devotional

26JAN
2020

LBCF 1689 Reflections. Part 174

Reflections on the Baptist Confession of Faith of 1689

 

23 Aug 14 began a perhaps unbroken, orderly, and personal journey through my favorite written confession of faith. These are my personal reflections on this beloved historic Particular Baptist confession of the Christian Faith.

 

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Chapter 19. “Of the Law of God.” Paragraph 7: “Neither are the aforementioned uses of the law contrary to the grace of the Gospel, but do sweetly comply with it, the Spirit of Christ subduing and enabling the will of man to do that freely and cheerfully which the will of God, revealed in the law, requireth to be done.”

 

Having Jesus as Savior, Lord and friend means having a God as master, “…subduing and enabling the will of man to do that freely and cheerfully which the will of God, revealed in the law, requireth to be done.” This kind of willingness is more than just what one chooses to do on a given day. It includes that, but it’s also more than that.

 

There is a grand promise (among all the promises) of God in the Old Covenant (OC) that embodies, quite literally, the heart of the promise of the New Covenant (NC). It’s found in Jeremiah. We read this passage today in the NC and God teaches the saints about why it is that they believe. They believe because God has saved them from their sin and miraculously granted them new hearts. Because God has granted us new hearts, we believe in him literally “from the heart.” Old hearts don’t believe; these new ones do. Here’s the promise in Jeremiah. God says:

 

“Behold, days are coming,” declares the Lord, “when I will make a new covenant with the house of Israel and with the house of Judah, not like the covenant which I made with their fathers in the day I took them by the hand to bring them out of the land of Egypt, My covenant which they broke, although I was a husband to them,” declares the Lord. “But this is the covenant which I will make with the house of Israel after those days,” declares the Lord, “I will put My law within them and on their heart I will write it; and I will be their God, and they shall be My people. They will not teach again, each man his neighbor and each man his brother, saying, ‘Know the Lord,’ for they will all know Me, from the least of them to the greatest of them,” declares the Lord, “for I will forgive their iniquity, and their sin I will remember no more.” Jeremiah 31:31-34. (See Hebrews citations below to see this clearly linked from OC to NC).

 

The heart, the very center of all that’s us, is miraculously changed when God first saves someone. They then grow up in it as they live out their lives. Regeneration is the Spirit, or life, being breathed into a dead sinner making them alive together with Christ. Like the first Adam, Christians have breathed into them the life of the last Adam. It’s simple. In all its complexity, it’s simple: the heart of the covenant promised by God there in Jeremiah, believes. Not perfectly, but soundly and increasingly unto perfection. In the life of the believer, that new heart is transplanted and replaces the old. Hebrews 8:10; 10:16; 10:22; 2 Corinthians 3:3, etc. Consider the following as an imperfect metaphor. Like in a natural transplant, a body must “accept” a new organ. In the believer’s life, the mind wars against this new heart as it’s grafted in. The work of growth (or sanctification) is the new heart controlling the rest as all of a person is transformed into the image of Christ. Romans 8:29. The body would reject this new heart if it could, but it can’t when the surgery is done. The heart wins over the rest itself moving life. It’s an imperfect metaphor.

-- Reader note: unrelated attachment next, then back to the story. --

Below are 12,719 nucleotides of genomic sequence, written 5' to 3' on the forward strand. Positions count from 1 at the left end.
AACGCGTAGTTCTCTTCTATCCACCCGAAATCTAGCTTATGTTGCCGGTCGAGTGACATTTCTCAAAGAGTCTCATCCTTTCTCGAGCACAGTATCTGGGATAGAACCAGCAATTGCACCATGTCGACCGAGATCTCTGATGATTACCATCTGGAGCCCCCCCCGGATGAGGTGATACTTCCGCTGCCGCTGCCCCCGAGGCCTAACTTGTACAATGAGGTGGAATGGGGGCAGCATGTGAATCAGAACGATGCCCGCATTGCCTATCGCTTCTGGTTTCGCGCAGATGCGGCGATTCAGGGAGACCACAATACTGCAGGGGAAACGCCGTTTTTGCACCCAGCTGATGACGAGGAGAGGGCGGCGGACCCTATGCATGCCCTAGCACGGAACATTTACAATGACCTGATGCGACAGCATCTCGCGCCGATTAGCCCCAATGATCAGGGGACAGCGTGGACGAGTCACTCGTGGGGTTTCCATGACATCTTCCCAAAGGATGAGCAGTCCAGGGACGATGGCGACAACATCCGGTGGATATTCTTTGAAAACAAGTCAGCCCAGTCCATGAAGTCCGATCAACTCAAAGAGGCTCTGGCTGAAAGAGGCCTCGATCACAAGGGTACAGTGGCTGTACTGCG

In the believer, sin dwells and this new life dwells. There are several analogies of this reality given in the Bible. One is that of the “old man” and the “new man.” Both the Law and the Gospel speak to the old and the new man as needed. Focusing on the Law at times can be as helpful as focusing on the Gospel for the believer. For instance, even though the Law was a matter of blessing and cursing for God’s nation, it showed them both God’s judgement and his grace toward them. The true Israelite ultimately trusted in the God of the covenant for their grace. Their works were not able to save them from the full weight of their sin. They knew that.  How could they not, right? The mercies of God showed them the depths of this splendid hope. In Christ today, when I look to the Law, just like the Hebrew, I know that my works, though commanded, cannot ultimately atone for my sin too. This is where the Gospel comes in. And back and forth I go to see God’s splendid mercy by the Cross. So, I can actually now look to both the Law and Gospel for the depth of my blessings.

 

The Gospel is an announcement. A proclamation. It tells us to do nothing. Nothing at all. The Gospel is instead the announcement of what God has done. God the Son died and rose again. Proclaiming that is the Gospel. It means: the forgiveness of sin. It means: reconciliation with God. It means: adoption, etc. It means: hope. But we are then commanded, because of it, to repent and believe. That we must do. We must place our faith in Jesus, etc. Both the Law and the Gospel teaches us this. The Law is not the Gospel, but, for Christians, it is in no way contrary to the Gospel. The new heart begins to understand this more and more being sanctified by the truth, by the Spirit, by God’s word. John 17:17-19.

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